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History of Saint Bernard of Clairvaux

A Biography of our Patron Saint
by Fred J. Rauscher

This brief biography of Saint Bernard of Clairvaux highlights the life of a great saint. Almost every historian writing about the 11th and 12th Centuries includes Bernard’s name and accomplishments, both ecclesiastical and political. To do him justice, some have said, would take two huge volumes. Several have been written by such authors as Watkins Williams, Etienne Gilson, and Daniel Rops. Bernard played a part in all of the leading events of his century, in many cases, the leading role.

A bitter and relentless critic of the Cluniac Style that epitomizes ecclesiastical splendor, Bernard sought to build churches that were architecturally sound, but built far from the influences of commerce and industry, and the pleasures of life. We have, close at hand, the Cistercian Churches in Western Kansas, examples of his influence. The imposing, but remote Cathedral of the Plains, standing in solitary splendor on the prairie near Hays is a 20th Century monument to Bernard.

Born in 1090, in the Chateau of Fontaines-les Dijon, of pious parents, Aleth and Tescelin, members of Bernard’s family were part of the upper nobility of Burgundy. Family names, at that time, had not become generally established in this region. His greatness, according to stories of the era, was foretold even before his birth, when Aleth had a dream, interpreted for her by a Religious, that Bernard would become the "Guardian of the House of God."

He was recognized as an outstanding preacher and orator, and many of his sermons have been preserved and excerpted in Holy Liturgy.

Throughout his life, Bernard remained a devoted servant of our Blessed Mother.  He often admonished the Faithful to seek her protections, blessings and grace.

Despite wishing to remain a humble Apostle of Christ, Bernard’s personality and vigor could at times arouse some of his contemporaries to question his humility. Never the less, Bernard arose with the same vigor to proclaim his love for Christ, and his work for God.

Bernard became involved in the schism of Anacletus in 1130, when Innocent II was elected Pope, but was rejected by Cardinal Pierlone, who wished himself to be named. He arranged another election involving factors whom he controlled, and was, of course, elected and took the name Anacletus II. A council was called at Etampes to solve this outrage, and it was Bernard’s influence which resulted in the pronouncement of "Anathema" on Anacletus, and the final seating of Innocent II as the one and only Pope. The Kings of England, France, and Germany were all concerned and involved, and became impressed with Bernard's wisdom and influence. Bernard, on the side of Innocent II, fought vigorously in support of the Church, and his prescience and powerful personality were mostly responsible for the ultimate peaceful solution to this unspeakable blot on Church history.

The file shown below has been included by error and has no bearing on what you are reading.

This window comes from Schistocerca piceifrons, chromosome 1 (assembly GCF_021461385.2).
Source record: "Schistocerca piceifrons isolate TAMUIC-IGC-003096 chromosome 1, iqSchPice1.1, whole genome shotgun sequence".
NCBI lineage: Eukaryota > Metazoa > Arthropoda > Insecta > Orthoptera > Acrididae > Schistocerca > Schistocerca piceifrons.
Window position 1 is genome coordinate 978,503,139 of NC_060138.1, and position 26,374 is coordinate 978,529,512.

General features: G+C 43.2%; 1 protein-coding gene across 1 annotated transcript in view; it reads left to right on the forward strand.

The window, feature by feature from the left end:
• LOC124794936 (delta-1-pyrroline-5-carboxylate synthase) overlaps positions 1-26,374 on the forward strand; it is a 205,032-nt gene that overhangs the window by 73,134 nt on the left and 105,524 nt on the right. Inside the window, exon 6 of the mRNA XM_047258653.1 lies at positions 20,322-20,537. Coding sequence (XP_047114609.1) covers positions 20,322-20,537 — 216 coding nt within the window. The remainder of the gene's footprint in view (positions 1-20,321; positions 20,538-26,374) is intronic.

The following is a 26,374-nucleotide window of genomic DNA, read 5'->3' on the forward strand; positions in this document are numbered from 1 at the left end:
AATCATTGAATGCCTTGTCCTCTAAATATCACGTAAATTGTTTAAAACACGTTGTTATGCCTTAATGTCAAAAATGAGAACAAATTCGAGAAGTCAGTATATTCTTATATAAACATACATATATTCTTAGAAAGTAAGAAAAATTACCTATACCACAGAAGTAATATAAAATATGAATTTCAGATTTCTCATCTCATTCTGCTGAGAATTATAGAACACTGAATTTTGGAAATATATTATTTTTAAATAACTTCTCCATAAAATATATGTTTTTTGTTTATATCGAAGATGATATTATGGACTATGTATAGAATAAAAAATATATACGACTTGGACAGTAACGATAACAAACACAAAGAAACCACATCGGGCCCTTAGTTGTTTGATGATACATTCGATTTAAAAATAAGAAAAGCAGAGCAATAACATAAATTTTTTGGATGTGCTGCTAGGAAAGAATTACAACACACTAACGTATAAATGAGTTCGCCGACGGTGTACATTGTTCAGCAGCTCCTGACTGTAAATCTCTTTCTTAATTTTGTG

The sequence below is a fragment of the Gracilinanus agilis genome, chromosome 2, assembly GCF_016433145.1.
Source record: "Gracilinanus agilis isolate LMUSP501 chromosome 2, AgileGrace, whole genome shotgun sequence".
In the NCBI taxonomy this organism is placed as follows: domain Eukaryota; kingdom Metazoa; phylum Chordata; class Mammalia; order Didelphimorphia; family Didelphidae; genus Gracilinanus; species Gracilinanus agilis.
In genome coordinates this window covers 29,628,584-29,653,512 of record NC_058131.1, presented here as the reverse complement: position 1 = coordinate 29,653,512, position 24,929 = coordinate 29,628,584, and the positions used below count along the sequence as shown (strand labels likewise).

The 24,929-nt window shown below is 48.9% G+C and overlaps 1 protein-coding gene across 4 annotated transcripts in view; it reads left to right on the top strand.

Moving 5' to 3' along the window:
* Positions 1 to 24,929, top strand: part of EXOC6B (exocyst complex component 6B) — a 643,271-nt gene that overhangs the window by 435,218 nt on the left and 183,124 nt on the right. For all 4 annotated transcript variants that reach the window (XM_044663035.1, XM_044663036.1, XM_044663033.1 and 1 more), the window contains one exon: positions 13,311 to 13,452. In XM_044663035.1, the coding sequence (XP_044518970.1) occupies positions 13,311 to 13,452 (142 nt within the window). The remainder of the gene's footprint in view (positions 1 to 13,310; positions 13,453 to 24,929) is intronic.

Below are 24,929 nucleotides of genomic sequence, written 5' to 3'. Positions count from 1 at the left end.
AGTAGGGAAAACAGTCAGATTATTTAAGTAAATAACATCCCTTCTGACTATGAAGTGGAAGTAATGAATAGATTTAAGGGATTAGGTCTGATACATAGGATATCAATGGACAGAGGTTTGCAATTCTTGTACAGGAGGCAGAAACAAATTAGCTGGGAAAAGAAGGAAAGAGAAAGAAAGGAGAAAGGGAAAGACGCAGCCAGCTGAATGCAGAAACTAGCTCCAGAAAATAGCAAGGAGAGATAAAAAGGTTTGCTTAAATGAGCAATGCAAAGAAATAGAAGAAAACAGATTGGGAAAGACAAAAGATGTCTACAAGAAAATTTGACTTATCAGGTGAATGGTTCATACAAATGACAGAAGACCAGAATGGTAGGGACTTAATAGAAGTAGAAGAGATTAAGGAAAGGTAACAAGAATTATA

History also remembers Bernard for his vigorous opposition to Peter Abelard, a teacher and theologian of the Cathedral School of Paris. Abelard's writings became popular and accepted by many of the Church intellectuals, and among the common people. His thesis was "Faith through Reason"; completely adverse to the teachings of the Church through the centuries, that Faith is a "Gift of God". Abelard's words, "Nothing can be believed unless it is understood" came to be widely accepted, and the mystery of God and His infinite love and mercy were submerged. Bernard's influence prevailed and, following the Council of Sens (1140), the Pope, writing to Bernard and others, declared Abelard's teachings to be heretical. The Catholic World and the political rulers again felt the profound influence of Bernard.  Bernard's teaching on Grace and Free Will became monuments of Catholic theology.

The Benedictine philosophy and teachings were a constant in Bernard’s life.  Because of this devotion, Bernard became a great confidant and friend of Suger, Abbot of St. Denis, home of the famous Benedictine Abbey near Paris.

Much is owed to Bernard for fearlessly condemning some of his contemporaries who scorned the Sacrament of Marriage. He is to be given credit for the solid groundwork he laid for the future recognition of the sanctity of this Rite, both in the Church and Juris Prudence.

On August 20, 1153, Bernard died after a period of great suffering.  He is buried in his Monastery of Clairvaux, and his tomb is a shrine for the Faithful. He was named "Doctor of the Church" in 1830. The proclamation of his Canonization as a Saint took place on January 18, 1174.